The Art of French Crime Fiction


Luc Ferran


Jef de Wulf (Publisher’s advertisement for the Luc Ferran Series, Editions de l’Arabesque, 1958-1969)

Until the 21st of March, Queen’s University Library will host an exhibition on classic Crime Fiction, Spy Thrillers and Suspense Series in France. The exhibition showcases some of the 1,500 Crime Fiction books in the French language, which have been recently added to the collections, having recently been donated to the Library by the Paris-based Bibliothèque des Littératures policières (BILIPO) and other partners in the project “Visualising European Crime Fiction”. This project, led by Dr Dominique Jeannerod (School of Modern Languages) together with colleagues in the ICRH Research Group, International Crime Fiction was awarded a grant by the AHRC, as part of the Big Data in the Arts and Humanities Framework (2014-2015)




The project’s chief task was to develop innovative digital methods with which to bibliographically record (database) and visually present (Graphs, Maps, Dataviz) the innumerable volumes of Crime Fiction published across Europe since the early 20th Century. The aim in developing such new digital instruments was to rethink the significance of popular culture and its dissemination in a globalised world. It was also to reconsider the role of crime fiction in a transnational, cultural and literary context.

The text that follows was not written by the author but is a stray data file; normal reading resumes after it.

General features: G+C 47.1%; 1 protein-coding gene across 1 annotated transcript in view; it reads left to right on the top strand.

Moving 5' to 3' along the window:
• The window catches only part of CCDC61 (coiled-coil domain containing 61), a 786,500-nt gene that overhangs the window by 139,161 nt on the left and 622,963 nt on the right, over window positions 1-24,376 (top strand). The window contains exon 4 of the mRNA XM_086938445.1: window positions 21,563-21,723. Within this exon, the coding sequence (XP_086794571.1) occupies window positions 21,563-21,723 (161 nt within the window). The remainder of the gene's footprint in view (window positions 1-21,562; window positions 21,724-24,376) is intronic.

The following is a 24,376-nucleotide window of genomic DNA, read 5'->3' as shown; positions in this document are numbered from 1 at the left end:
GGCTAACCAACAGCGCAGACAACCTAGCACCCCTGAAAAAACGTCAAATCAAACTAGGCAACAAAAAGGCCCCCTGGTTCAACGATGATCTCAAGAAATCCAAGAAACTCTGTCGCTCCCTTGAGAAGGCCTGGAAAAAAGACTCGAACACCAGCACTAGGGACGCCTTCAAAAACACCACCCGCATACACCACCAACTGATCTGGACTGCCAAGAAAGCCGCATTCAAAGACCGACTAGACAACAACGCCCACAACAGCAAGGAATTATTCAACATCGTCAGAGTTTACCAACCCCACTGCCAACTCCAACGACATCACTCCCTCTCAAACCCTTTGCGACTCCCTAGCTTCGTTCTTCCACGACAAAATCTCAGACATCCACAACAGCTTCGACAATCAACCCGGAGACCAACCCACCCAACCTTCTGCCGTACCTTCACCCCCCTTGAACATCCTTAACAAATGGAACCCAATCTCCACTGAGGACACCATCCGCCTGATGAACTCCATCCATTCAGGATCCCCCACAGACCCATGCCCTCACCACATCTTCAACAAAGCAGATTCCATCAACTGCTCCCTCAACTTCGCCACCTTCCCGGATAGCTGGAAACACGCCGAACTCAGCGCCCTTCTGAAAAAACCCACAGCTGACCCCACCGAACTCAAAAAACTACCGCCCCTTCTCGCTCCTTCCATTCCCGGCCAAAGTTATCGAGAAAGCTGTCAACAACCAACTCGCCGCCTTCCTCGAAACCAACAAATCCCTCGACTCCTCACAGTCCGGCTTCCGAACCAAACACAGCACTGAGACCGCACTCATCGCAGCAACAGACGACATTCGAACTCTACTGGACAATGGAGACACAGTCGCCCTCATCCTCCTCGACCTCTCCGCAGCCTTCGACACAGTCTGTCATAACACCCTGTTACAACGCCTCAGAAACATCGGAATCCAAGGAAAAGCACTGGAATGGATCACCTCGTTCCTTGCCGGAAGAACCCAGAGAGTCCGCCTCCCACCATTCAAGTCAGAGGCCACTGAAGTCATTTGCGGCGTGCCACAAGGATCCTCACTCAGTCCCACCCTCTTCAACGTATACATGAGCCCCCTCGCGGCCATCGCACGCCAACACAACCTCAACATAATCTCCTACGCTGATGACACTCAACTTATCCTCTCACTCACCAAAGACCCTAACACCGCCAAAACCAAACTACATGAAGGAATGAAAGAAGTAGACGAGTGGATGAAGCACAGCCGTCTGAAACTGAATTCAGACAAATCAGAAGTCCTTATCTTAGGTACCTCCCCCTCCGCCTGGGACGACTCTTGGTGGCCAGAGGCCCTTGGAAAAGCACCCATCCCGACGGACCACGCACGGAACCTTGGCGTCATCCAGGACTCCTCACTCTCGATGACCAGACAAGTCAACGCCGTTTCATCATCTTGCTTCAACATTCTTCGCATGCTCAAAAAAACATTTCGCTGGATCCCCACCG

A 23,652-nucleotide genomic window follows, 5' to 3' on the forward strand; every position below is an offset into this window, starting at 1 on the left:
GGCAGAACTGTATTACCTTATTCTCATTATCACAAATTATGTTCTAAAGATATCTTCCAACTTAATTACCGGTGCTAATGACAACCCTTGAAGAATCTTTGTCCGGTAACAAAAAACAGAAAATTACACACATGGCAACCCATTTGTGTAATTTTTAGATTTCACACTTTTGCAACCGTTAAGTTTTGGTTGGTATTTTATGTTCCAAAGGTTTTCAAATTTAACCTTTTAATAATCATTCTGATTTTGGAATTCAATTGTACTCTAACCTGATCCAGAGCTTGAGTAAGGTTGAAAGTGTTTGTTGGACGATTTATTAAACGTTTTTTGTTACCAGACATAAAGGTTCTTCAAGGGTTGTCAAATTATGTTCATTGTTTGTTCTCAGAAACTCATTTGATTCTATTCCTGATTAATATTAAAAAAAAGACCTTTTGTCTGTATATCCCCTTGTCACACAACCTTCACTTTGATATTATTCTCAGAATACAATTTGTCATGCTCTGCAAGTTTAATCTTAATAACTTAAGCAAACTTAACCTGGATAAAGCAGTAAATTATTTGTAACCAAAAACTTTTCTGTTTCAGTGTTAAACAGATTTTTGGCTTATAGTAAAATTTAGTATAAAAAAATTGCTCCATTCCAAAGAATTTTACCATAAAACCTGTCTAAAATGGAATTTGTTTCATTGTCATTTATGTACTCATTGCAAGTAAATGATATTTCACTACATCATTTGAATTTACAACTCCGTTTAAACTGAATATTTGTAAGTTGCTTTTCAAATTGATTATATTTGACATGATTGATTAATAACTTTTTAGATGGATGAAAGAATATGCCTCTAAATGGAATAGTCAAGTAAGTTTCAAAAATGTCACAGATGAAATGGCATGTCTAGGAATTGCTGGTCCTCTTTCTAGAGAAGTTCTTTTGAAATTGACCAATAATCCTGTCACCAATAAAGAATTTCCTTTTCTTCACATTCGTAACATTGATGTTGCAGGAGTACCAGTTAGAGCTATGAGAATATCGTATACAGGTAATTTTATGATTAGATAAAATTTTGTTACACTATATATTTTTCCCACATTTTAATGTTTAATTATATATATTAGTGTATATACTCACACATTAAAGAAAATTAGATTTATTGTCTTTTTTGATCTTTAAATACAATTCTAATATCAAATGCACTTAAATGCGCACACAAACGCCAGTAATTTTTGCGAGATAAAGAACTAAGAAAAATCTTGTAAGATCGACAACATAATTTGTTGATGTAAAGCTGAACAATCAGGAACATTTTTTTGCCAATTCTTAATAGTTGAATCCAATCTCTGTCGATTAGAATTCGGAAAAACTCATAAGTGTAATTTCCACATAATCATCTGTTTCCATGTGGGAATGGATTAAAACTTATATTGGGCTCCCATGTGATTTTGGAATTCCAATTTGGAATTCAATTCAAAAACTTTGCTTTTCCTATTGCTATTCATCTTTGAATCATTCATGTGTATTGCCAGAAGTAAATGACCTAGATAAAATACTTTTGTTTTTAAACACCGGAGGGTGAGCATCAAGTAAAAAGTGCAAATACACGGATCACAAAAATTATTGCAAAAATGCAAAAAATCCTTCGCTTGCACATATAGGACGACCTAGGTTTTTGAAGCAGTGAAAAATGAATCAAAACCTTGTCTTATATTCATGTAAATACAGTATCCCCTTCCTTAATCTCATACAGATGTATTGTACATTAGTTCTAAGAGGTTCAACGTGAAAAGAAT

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The present exhibition, based on a small sample of French publishers’ series from the 1950’s and 1960’s devoted to Crime Fiction and Spy thrillers gives an idea of the variety and attraction of these mass market publications, and reflects on their iconic cover art. Graphic artists such as Aslan, Brantonne, Michel Gourdon and Jef de Wulf are associated with the series to which they contributed thousands of original drawings and lent a distinctive, immediately recognisable identity.


Their work was celebrated by artists such as Jean Cocteau and their popularity usually surpassed that of the authors of the books they illustrated. The endlessly repeated themes and archetypes seen on these covers reveal to us to what extent these books were active agents in the dissemination of post-war mythologies. This should remind us that these, or very similar images were absorbed and appropriated by whole populations across Europe, both as commonly available (and disposable) commodities, and as magical objects.




Many thanks are due to the BILIPO and its director, Catherine Chauchard, as well as to Senior Librarian Samuel Schwiegelhofer, for their unique and indispensable collections and their enthusiasm and knowledge in sharing them. Many thanks also to Stéphane Ménard, for the generous donation of hundreds of vintage volumes from his rich private collection, and to Isabel O’Kelly of the McClay Library for her unfailing support. I am also grateful to Philippe Aurousseau, Didier Poiret, Thierry Gautier, Jacques Chesnais, Jean-François Pribile, Federico Pagello, John Thompson, Daniel Magennis, Daniel Finlay, Annika Breining, Markus Schleich, Deirdre Wildy, David Gordon, Bronagh McCrudden and to all the colleagues and partners in the International Crime Fiction Research Group.





Follow the exhibition at:



Un tierc+® du dimanche


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